cucumber caleb
i'm not sure what i expected when i bought this book this morning. i'm still not sure what it is about now that i am finished.

sigh. if only i knew how to properly review a freaking book. let me attempt this, guys. and i apologize for it being the worlds crappiest goodreads review.

Person starts out with this guy (who i presume to simply be named person) walking around chicago in the winter. now, person is not a typical boy. man. creature. he's very cynical and very detached from reality. you ca
Lewis Lacook
This one is something. The prose is spare and lucid, very tight stuff. The plot?'s a guy walking around Chicago, dealing with unemployment, dealing with dejection, floating around and wondering just what the hell to do with himself and why he can't be happy.

In many ways the book reminds me of Vonnegut, but a more depressive Vonnegut. It lacks the humanistic uplift in Vonnegut's work. BUT, there's so much that's raw and true here, and the style is amazing.

I've been in the place the pro
I've never read bizarro fiction but I have been dying to read this book or any of the Lazy Fascist books out of curiosity. I always seem to be interested in anything that seems to be different from the usual mainstream literature. My Kindle also decided to start working somewhat, so I borrowed this from the Kindle Library. I have one important question though, do authors get paid when you borrow it from the Kindle library? Like how when you borrow a book from a physical library the authors actua ...more
Tom Bensley
This book was pretty whack, yo. I wish I could use another artist's name as like an adjective to describe it, but I can't, really. It's more like, if a person decided to compile all of the things that happen to them and the thoughts they have, about which they usually think, "that thought/action doesn't deserve to be written down" and then write them down and make a book with them.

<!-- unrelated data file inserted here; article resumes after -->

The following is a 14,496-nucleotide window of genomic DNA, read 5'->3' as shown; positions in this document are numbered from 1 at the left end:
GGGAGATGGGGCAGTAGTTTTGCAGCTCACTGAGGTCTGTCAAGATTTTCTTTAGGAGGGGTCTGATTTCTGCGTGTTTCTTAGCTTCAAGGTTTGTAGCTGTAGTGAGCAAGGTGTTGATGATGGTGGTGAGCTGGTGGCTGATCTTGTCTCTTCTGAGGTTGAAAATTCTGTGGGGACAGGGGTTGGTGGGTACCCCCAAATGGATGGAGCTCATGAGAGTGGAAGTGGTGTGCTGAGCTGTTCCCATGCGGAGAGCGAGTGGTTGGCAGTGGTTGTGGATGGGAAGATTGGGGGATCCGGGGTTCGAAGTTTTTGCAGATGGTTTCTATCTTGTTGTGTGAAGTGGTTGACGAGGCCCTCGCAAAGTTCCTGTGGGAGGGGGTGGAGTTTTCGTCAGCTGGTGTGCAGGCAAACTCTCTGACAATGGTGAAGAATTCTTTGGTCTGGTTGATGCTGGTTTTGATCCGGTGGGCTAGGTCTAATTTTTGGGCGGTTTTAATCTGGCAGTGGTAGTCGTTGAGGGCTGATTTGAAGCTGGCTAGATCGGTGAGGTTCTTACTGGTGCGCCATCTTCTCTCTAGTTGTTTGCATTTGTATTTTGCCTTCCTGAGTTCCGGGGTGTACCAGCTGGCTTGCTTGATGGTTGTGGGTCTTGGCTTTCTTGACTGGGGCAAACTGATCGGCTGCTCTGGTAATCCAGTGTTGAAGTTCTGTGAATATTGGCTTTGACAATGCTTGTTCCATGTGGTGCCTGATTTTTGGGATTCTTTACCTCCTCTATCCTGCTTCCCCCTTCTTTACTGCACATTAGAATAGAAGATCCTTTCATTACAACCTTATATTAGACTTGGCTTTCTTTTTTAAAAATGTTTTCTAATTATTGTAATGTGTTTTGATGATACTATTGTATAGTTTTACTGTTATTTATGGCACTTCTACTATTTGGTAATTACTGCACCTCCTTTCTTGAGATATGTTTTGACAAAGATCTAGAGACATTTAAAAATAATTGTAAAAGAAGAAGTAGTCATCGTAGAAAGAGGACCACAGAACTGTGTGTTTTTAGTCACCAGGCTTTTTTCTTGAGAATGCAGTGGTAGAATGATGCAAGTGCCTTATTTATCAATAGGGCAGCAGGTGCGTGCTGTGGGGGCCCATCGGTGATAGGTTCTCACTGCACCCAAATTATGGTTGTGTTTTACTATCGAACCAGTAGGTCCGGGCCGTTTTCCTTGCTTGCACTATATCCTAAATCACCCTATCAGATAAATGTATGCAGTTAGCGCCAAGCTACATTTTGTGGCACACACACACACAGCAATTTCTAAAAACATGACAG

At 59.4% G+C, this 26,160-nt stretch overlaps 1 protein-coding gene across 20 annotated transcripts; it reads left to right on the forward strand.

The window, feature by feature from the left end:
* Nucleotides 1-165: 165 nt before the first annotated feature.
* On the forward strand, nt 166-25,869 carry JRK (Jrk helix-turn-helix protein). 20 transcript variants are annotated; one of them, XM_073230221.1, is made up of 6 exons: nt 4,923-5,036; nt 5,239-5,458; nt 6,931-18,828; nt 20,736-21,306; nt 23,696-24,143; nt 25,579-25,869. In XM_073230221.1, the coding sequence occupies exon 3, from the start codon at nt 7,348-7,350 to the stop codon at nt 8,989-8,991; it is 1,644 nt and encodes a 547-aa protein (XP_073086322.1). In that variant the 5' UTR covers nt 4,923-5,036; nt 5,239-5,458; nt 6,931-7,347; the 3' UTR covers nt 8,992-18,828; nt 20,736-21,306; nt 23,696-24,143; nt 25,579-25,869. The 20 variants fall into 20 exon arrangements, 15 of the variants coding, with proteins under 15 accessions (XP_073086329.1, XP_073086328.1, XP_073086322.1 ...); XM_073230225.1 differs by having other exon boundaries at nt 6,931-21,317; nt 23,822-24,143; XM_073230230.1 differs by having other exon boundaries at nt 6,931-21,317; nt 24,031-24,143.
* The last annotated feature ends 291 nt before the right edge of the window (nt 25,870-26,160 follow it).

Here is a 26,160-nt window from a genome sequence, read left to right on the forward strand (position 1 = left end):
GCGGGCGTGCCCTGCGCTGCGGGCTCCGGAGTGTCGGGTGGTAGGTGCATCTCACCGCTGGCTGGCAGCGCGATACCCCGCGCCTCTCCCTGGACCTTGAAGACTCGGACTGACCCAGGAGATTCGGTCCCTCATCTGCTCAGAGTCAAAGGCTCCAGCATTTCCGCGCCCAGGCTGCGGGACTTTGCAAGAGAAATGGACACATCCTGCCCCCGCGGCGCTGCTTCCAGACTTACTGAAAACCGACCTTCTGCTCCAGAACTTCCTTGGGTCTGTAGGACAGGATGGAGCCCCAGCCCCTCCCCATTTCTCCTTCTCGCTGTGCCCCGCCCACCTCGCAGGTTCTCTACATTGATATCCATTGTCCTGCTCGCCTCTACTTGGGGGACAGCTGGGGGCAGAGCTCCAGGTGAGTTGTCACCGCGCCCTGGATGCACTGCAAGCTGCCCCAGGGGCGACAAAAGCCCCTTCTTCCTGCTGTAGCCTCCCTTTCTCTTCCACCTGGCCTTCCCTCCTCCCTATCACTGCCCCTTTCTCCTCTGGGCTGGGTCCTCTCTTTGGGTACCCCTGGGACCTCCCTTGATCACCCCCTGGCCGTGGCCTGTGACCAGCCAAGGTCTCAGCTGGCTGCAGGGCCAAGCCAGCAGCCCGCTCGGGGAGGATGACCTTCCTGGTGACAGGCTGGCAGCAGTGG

On p.26 an odd but amusing thing happens:
"My roommate knocks on my door and I try not to move.
My heart is beating fa
Eric T. Voigt Voigt
My mind is stuck on "has sex" being "hassex" in the goodreads version of the synopsis. Alright. I'm over it. "Person" made me sad with its hopelessness. The irreverence and goofy 'what-ifs' being the majority of the book saved it from being the saddest book I've ever read. If you'd taken that out I might've fell into a funk. Now: I'm smiling.
From thought to thought the narrator carries you through this epic story line like a butterfly in a wind storm. You find yourself relating more and more to this lonesome, mad man than you'd probably feel comfortable admitting. Until you finally ask who IS this about me? Great easy read for someone who wants to finish something today.
This won't be an over-the-top, in-depth review... but I found this book to something I could fully relate to. The way the book is written forces you to read it until the very end which is just what I did last night. It is a quick read but well worth taking time out of your day to enjoy. I am the Person. You are the Person.
Ben Arzate
Sam Pink's Person is probably best summed up by one of the best sentences in the book.

I live in Chicago and I don't get along with a lot of people and the reasons are always new and wonderful.

Full review here:
Chris Rhatigan
Bizarro at its finest. Pink doesn't need unicorns on fire to show us the absurdity of life--just one hopeless guy.

Person follows random emotional signals. He can't hold a thought in his head for more than a few seconds. He shows what everyone is like underneath all that bullshit.
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Sam Pink is the author of The No Hellos Diet, Hurt Others, I Am Going to Clone Myself Then Kill the Clone and Eat It, Frowns Need Friends Too, and the cult hit Person. His writing has been published widely in print and on the internet, and also in other languages. He lives in Chicago, where he plays in the band Depressed Woman.
More about Sam Pink...
Rontel The No Hellos Diet Hurt Others I am Going to Clone Myself Then Kill the Clone and Eat It Witch Piss

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“And I realize that there is nothing to worry about without first wanting to be alive a certain way.
That is somewhat relaxing to think.”
“I walk down the hallway and go into my room and call it a day and it calls me something else.” 17 likes